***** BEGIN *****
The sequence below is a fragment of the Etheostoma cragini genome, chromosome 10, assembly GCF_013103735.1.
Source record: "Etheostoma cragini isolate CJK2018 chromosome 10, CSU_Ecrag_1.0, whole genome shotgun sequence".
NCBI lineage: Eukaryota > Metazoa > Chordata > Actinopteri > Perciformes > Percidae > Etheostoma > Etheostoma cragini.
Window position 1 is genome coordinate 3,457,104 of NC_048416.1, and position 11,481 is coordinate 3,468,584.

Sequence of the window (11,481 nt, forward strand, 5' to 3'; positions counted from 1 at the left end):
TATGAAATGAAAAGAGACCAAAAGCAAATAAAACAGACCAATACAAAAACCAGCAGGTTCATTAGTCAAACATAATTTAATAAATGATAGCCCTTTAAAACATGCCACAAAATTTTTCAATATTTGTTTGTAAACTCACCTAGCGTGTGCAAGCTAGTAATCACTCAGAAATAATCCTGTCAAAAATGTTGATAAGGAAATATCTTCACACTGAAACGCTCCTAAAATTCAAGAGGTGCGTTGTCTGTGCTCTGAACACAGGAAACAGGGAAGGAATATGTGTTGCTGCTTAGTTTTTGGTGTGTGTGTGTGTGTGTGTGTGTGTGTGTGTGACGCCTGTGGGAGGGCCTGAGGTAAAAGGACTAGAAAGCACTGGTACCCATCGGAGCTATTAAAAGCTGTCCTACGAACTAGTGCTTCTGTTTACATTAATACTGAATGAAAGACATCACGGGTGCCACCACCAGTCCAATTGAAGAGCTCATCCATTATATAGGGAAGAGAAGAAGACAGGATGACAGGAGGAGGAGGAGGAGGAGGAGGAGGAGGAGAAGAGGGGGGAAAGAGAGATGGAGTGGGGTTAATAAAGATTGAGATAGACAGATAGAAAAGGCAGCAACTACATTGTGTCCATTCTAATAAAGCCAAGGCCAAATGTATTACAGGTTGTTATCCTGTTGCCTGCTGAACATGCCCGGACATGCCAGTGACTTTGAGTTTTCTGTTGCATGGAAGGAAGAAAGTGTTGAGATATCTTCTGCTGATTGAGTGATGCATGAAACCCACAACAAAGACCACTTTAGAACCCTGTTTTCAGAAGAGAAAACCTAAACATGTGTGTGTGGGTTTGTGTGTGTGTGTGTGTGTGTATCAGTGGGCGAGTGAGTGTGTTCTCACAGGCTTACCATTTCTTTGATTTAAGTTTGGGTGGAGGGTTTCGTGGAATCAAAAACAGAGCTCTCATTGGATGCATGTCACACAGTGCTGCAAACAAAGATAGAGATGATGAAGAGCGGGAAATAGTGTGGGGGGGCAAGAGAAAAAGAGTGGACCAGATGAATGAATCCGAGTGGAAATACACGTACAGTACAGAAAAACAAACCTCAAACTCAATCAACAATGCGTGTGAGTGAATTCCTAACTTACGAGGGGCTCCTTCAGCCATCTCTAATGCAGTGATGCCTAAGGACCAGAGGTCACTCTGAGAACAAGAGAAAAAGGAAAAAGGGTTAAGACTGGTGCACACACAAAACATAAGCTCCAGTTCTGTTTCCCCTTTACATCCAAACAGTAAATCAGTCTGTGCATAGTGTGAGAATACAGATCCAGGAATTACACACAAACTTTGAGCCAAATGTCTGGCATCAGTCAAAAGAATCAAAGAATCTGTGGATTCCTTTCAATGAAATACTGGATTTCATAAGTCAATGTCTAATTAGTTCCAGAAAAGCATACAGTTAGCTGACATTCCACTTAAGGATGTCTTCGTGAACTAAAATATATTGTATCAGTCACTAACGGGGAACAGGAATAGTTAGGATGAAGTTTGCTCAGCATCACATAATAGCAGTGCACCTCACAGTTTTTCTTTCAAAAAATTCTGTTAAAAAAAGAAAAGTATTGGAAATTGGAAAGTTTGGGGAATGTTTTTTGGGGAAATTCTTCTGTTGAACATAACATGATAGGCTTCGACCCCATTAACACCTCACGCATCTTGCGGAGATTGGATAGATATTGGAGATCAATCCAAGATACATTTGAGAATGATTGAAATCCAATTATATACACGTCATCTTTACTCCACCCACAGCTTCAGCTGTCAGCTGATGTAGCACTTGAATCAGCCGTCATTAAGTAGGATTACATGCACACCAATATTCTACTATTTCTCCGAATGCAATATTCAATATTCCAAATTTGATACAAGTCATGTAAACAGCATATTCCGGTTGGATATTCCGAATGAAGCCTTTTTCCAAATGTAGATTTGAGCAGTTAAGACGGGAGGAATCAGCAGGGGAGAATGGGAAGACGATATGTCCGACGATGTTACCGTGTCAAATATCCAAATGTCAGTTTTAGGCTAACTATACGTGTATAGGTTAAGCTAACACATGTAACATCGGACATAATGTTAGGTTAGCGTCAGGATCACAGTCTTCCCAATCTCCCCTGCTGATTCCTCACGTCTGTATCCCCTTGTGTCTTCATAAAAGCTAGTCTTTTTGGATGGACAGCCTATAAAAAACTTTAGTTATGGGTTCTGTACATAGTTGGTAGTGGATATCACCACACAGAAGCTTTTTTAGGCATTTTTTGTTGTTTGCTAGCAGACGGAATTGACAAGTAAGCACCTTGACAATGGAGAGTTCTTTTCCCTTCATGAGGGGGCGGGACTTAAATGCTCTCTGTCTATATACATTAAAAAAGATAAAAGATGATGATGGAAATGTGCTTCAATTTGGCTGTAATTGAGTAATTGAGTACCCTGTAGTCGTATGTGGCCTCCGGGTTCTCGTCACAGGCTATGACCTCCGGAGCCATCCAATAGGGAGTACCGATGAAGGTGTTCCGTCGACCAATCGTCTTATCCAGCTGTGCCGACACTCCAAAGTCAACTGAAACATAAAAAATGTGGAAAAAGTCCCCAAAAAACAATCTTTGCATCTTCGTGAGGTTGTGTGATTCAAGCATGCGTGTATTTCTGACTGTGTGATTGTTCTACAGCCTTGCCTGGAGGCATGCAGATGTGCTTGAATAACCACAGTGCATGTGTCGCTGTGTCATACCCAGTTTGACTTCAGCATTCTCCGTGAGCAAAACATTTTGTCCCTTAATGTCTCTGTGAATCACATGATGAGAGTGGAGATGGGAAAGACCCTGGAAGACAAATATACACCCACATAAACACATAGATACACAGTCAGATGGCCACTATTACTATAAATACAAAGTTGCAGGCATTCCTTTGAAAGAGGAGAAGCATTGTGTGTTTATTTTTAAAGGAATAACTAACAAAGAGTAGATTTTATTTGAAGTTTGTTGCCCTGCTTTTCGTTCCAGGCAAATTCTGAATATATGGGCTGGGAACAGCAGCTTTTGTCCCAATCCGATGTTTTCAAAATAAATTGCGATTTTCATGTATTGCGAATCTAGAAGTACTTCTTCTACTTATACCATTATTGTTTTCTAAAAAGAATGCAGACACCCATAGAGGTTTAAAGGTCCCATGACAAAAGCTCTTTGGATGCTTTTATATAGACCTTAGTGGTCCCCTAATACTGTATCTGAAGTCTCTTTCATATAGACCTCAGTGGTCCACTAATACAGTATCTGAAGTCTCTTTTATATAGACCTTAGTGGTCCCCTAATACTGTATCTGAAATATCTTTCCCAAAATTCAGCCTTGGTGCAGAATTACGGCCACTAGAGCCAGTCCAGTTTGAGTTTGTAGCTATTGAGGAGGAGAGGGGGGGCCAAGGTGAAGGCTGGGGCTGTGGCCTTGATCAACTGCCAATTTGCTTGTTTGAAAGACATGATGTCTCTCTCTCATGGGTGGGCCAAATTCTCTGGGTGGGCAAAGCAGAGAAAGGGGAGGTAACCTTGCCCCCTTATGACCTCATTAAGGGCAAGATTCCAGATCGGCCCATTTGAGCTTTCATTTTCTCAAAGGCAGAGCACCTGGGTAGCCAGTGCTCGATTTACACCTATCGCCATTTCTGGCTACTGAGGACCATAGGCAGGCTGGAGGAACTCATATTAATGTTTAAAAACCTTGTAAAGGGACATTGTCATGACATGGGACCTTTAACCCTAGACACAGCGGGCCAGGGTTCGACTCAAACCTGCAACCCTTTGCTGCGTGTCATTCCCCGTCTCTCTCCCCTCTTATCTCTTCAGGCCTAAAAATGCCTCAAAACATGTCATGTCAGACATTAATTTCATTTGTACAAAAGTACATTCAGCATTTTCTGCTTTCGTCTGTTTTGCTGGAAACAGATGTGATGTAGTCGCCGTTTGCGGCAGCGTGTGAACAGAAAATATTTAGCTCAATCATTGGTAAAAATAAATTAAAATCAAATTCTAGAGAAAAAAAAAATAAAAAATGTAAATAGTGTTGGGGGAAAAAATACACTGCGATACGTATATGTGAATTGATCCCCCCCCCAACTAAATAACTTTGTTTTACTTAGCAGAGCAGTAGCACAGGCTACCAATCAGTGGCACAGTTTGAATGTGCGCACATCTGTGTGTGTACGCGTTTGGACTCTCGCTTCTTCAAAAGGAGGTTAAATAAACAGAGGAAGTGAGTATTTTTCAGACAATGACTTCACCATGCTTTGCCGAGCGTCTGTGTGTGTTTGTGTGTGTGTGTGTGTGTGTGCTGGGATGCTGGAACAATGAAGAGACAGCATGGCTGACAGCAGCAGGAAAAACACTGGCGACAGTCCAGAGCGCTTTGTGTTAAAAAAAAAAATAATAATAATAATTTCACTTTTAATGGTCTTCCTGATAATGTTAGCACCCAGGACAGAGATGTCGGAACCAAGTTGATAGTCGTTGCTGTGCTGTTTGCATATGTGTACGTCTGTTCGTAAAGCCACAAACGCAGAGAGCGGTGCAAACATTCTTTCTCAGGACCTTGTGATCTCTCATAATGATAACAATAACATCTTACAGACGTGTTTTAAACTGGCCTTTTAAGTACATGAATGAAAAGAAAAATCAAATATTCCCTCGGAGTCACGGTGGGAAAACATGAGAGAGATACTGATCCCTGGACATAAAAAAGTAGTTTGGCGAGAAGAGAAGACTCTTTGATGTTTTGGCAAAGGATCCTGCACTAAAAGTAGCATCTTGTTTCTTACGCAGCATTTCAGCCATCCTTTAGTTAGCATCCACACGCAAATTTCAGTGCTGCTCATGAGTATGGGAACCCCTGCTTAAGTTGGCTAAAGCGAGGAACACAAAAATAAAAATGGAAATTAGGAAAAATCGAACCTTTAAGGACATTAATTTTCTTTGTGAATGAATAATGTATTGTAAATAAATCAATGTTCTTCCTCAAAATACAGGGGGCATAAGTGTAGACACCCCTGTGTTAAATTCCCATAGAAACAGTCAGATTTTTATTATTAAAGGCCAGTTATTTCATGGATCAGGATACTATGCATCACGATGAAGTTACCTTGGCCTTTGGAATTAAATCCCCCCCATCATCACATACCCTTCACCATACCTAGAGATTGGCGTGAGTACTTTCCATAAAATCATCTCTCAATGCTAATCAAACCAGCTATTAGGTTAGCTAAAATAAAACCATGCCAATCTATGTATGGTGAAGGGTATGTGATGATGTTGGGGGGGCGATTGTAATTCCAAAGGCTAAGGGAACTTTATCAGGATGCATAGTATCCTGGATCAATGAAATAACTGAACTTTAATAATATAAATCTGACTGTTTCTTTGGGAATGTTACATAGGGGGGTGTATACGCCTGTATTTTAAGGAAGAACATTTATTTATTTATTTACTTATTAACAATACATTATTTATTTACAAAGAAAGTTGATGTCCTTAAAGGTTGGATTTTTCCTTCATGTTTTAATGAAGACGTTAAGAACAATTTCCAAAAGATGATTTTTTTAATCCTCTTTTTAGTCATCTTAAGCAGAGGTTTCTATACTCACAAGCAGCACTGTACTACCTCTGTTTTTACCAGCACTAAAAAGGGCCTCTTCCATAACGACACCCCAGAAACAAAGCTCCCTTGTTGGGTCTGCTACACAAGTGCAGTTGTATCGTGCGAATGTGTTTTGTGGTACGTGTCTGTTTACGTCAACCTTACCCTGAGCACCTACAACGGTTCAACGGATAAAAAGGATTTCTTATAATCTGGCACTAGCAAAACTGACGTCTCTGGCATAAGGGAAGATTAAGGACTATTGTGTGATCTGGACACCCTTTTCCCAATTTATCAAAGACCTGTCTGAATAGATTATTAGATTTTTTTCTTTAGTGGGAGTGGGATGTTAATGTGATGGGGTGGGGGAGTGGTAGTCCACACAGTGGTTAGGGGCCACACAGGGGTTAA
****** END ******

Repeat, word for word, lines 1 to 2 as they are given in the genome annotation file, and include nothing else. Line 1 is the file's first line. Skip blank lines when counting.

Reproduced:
The sequence below is a fragment of the Etheostoma cragini genome, chromosome 10, assembly GCF_013103735.1.
Source record: "Etheostoma cragini isolate CJK2018 chromosome 10, CSU_Ecrag_1.0, whole genome shotgun sequence".